From January – November 2022, NYJO were delighted to partner with Hull Music Service on a new creative composition project, led by NYJO Emerging Professional Myra Brownbridge!
The project was designed to develop young musicians’ confidence in their own creativity and support them to feel confident expressing their own ideas through music-making. Myra was chosen to deliver the project because the young musicians really connected with her ideas for composing a piece that focused on their experiences of living in Hull. Together, they created a brand-new piece from scratch that was performed at Hull Jazz Festival.
My aims at the beginning of the project were to create a composition which reflected the NYJO Academy members’ personal experiences of their life growing up in Hull and Humberside, connecting to the history of Hull and what life in the city and surrounding areas means to them.
Myra Brownbridge, Composer
The final piece that the group created together was 20 minutes long, featuring four sections with titles taken from poetry extracts that the group connected with:
- Chaos, Industrial Shadows
- Change, Seed Sown into Concrete
- Regeneration, Colours in Art We Cannot Hide
- Pearl to go, Two Pound Strawberries for the Road
I think we were able to use the idea of a ‘sense of place’ as a thread throughout the project. Whether this was the Music Centre building, the City of Hull and its history or the wider cultural history of the region; all were explored at a pace where ideas could form, develop and change without the rush for a final product or deadline.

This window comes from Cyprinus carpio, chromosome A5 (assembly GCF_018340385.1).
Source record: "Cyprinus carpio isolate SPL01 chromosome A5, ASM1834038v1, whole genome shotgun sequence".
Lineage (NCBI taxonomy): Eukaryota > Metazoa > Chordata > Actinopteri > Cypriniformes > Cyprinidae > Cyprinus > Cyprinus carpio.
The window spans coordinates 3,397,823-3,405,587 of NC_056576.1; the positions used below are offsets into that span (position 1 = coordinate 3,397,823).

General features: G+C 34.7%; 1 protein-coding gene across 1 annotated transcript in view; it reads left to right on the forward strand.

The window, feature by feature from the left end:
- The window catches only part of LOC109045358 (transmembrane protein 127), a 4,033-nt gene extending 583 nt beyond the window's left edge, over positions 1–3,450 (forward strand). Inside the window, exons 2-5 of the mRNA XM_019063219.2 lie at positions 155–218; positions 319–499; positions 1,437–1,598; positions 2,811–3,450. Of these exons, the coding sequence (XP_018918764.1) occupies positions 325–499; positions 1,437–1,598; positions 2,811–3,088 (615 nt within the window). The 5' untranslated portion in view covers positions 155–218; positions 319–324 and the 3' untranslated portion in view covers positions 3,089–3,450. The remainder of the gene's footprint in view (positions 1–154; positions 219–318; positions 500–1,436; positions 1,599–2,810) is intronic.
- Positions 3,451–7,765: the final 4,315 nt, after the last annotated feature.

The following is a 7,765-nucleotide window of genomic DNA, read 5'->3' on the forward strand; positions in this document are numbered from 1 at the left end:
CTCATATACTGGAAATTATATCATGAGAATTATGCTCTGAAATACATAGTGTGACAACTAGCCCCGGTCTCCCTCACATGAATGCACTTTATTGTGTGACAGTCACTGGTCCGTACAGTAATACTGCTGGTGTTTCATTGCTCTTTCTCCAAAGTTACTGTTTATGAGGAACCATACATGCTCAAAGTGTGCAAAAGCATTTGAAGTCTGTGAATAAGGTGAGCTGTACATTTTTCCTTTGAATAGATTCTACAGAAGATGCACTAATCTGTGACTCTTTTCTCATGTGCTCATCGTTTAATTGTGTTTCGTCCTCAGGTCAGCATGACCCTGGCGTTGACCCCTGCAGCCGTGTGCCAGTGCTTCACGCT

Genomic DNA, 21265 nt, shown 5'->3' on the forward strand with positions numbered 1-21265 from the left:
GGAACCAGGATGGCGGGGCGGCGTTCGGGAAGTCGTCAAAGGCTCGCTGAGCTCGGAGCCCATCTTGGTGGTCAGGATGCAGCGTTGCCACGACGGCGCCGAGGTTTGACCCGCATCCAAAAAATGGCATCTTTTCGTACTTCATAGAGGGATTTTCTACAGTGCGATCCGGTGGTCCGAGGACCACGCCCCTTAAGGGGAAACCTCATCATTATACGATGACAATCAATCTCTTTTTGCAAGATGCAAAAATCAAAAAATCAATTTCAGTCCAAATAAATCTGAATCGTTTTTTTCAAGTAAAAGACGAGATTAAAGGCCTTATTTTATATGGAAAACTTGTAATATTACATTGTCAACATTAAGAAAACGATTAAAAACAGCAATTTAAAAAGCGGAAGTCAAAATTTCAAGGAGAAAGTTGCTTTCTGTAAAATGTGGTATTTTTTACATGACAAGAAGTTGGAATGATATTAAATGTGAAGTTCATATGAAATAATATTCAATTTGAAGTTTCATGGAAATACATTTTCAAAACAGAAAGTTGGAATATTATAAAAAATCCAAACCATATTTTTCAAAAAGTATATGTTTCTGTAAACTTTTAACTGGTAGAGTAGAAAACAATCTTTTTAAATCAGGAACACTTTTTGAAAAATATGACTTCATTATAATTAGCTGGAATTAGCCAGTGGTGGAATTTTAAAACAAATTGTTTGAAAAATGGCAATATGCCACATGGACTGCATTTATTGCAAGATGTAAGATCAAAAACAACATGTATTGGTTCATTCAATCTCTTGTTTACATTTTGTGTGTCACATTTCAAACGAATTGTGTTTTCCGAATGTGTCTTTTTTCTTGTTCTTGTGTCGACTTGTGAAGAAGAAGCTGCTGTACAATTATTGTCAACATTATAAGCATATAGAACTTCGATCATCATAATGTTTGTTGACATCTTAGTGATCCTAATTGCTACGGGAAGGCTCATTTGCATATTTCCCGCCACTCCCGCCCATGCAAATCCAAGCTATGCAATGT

Sean Miller, Partnerships and Community Engagement, Hull Music Service
The piece is all about Hull’s journey through time. So it starts out in the beginning with a sort of dark section, and then by the end of it, it’s this more open, free, uplifting section.
Henry, young musician
Ideas of place are central to NYJO Learning’s Widening Access programme. It is always important to us that the work we create in these communities feels rooted in the local areas, and that the projects centre the voices of the young people taking part. For many young musicians that live in our Widening Access partner areas, opportunities to play in groups with other like-minded young musicians can be more difficult to access – often because they live rurally or because of issues with public transport links. Through our Widening Access programme, we support Hubs and Music Services to try out new ways of supporting young people to overcome these barriers to accessing music-making opportunities.
My music service in Grimsby is inaccessible for many – this gives an opportunity for people to develop skills.
Thomas, young musician
If you work for a Hub or Music Service and are interested in getting involved with our Widening Access programme, please get in touch today!